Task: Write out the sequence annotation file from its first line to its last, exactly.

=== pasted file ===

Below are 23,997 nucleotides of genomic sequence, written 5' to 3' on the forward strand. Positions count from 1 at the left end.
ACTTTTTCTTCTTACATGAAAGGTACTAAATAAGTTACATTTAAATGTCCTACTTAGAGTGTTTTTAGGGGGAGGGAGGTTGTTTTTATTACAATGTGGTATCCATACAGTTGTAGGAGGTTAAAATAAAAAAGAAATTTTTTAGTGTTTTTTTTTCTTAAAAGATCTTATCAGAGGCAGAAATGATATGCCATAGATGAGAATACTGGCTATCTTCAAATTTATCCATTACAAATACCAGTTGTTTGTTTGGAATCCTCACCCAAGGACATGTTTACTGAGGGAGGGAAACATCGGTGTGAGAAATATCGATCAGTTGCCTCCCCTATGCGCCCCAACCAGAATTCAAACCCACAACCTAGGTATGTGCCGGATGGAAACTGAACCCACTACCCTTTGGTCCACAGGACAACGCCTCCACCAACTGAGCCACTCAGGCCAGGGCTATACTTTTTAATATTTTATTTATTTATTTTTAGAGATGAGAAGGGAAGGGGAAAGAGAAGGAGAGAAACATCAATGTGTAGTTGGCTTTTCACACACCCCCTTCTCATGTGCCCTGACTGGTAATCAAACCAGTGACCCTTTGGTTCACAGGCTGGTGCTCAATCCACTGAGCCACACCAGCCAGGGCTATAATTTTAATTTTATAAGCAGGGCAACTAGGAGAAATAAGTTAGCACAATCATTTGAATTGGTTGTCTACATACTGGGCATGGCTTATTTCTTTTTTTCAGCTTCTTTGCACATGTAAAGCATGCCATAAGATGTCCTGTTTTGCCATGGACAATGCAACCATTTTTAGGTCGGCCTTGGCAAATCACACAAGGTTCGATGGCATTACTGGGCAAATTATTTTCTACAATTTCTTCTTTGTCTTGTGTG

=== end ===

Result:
Below are 23,997 nucleotides of genomic sequence, written 5' to 3' on the forward strand. Positions count from 1 at the left end.
ACTTTTTCTTCTTACATGAAAGGTACTAAATAAGTTACATTTAAATGTCCTACTTAGAGTGTTTTTAGGGGGAGGGAGGTTGTTTTTATTACAATGTGGTATCCATACAGTTGTAGGAGGTTAAAATAAAAAAGAAATTTTTTAGTGTTTTTTTTTCTTAAAAGATCTTATCAGAGGCAGAAATGATATGCCATAGATGAGAATACTGGCTATCTTCAAATTTATCCATTACAAATACCAGTTGTTTGTTTGGAATCCTCACCCAAGGACATGTTTACTGAGGGAGGGAAACATCGGTGTGAGAAATATCGATCAGTTGCCTCCCCTATGCGCCCCAACCAGAATTCAAACCCACAACCTAGGTATGTGCCGGATGGAAACTGAACCCACTACCCTTTGGTCCACAGGACAACGCCTCCACCAACTGAGCCACTCAGGCCAGGGCTATACTTTTTAATATTTTATTTATTTATTTTTAGAGATGAGAAGGGAAGGGGAAAGAGAAGGAGAGAAACATCAATGTGTAGTTGGCTTTTCACACACCCCCTTCTCATGTGCCCTGACTGGTAATCAAACCAGTGACCCTTTGGTTCACAGGCTGGTGCTCAATCCACTGAGCCACACCAGCCAGGGCTATAATTTTAATTTTATAAGCAGGGCAACTAGGAGAAATAAGTTAGCACAATCATTTGAATTGGTTGTCTACATACTGGGCATGGCTTATTTCTTTTTTTCAGCTTCTTTGCACATGTAAAGCATGCCATAAGATGTCCTGTTTTGCCATGGACAATGCAACCATTTTTAGGTCGGCCTTGGCAAATCACACAAGGTTCGATGGCATTACTGGGCAAATTATTTTCTACAATTTCTTCTTTGTCTTGTGTG